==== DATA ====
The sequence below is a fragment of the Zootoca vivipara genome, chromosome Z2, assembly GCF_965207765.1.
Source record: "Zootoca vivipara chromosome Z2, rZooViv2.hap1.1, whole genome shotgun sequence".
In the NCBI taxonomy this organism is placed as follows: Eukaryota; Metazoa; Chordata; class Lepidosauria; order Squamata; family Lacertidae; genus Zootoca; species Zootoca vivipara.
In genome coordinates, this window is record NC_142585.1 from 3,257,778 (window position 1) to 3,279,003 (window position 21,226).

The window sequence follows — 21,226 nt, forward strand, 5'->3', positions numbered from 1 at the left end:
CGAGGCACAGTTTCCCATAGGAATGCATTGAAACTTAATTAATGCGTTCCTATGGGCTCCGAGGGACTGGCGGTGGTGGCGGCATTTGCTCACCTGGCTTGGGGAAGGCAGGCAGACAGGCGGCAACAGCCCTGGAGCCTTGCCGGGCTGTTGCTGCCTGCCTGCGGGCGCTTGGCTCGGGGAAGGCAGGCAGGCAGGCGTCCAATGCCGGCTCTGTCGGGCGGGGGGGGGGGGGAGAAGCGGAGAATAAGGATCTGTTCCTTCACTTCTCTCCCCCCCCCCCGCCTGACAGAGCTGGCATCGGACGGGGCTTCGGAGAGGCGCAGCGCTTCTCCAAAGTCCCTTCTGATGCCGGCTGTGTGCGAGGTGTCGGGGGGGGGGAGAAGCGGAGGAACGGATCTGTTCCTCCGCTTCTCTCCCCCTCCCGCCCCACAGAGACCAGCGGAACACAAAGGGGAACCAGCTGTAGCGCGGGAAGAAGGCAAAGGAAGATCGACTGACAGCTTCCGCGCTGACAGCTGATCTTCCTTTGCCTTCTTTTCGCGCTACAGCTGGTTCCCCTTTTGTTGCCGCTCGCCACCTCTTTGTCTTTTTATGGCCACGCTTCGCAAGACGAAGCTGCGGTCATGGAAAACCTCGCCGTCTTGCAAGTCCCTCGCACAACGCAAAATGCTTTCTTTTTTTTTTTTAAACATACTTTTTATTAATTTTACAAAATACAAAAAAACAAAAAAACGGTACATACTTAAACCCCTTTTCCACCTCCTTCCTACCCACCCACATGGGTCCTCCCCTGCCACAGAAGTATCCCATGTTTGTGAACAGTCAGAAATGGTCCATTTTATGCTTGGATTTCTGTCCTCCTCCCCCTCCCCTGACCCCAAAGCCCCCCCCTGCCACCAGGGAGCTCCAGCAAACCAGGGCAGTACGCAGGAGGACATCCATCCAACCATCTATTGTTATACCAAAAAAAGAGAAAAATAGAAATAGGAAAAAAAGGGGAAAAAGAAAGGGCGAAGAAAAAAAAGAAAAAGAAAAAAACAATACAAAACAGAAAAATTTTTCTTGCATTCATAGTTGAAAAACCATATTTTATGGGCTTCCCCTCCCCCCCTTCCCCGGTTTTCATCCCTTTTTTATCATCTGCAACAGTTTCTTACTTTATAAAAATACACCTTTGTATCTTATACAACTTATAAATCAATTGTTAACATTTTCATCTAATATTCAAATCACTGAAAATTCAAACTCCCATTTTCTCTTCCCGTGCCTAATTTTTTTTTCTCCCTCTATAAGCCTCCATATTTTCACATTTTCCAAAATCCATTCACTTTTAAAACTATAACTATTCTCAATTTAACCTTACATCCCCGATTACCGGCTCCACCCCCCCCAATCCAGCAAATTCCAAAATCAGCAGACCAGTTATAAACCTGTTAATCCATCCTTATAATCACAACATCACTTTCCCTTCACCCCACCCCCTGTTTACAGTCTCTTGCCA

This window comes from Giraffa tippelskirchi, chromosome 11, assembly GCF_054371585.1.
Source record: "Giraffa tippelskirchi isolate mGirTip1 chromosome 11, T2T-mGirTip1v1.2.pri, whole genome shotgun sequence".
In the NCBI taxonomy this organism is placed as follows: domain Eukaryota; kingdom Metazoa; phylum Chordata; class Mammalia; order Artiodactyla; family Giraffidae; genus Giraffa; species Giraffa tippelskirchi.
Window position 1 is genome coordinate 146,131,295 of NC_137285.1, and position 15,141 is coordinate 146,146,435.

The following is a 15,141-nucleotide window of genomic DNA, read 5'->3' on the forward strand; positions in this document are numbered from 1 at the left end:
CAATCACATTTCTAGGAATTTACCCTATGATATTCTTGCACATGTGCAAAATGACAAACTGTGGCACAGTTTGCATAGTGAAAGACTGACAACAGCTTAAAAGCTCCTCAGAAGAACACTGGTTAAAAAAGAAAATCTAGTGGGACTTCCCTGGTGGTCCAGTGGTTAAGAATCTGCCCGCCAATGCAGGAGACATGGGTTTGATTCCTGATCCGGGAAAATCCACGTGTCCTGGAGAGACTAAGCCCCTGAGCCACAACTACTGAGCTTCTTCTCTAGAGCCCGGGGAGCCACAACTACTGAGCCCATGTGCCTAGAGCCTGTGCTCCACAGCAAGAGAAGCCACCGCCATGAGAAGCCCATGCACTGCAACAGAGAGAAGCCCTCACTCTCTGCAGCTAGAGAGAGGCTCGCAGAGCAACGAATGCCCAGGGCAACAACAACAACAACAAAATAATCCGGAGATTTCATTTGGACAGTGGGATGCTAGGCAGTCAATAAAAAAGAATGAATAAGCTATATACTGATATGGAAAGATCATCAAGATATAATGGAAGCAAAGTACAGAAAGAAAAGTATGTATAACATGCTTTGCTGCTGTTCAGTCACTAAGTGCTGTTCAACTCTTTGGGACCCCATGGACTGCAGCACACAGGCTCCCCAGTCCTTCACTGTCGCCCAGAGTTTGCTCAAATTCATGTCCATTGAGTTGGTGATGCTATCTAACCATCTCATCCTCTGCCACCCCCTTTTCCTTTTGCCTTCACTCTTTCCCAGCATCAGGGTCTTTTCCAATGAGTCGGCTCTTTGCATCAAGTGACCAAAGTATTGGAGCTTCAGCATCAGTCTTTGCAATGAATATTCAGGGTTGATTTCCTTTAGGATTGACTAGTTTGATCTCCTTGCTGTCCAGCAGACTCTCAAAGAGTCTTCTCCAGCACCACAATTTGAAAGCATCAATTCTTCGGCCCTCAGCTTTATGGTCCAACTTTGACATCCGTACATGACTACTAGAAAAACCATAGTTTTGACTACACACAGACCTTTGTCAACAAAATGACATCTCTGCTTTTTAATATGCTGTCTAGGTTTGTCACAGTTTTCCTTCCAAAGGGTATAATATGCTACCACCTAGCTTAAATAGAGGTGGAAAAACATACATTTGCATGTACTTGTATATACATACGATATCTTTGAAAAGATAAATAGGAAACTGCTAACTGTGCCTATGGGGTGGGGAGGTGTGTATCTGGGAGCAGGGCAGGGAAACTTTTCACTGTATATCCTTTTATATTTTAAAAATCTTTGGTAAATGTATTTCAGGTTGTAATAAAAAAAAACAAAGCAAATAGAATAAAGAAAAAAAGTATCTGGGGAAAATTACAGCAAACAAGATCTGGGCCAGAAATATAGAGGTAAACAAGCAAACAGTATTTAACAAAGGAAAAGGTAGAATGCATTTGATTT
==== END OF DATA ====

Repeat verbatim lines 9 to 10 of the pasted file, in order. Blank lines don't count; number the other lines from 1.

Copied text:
In the NCBI taxonomy this organism is placed as follows: domain Eukaryota; kingdom Metazoa; phylum Chordata; class Mammalia; order Artiodactyla; family Giraffidae; genus Giraffa; species Giraffa tippelskirchi.
Window position 1 is genome coordinate 146,131,295 of NC_137285.1, and position 15,141 is coordinate 146,146,435.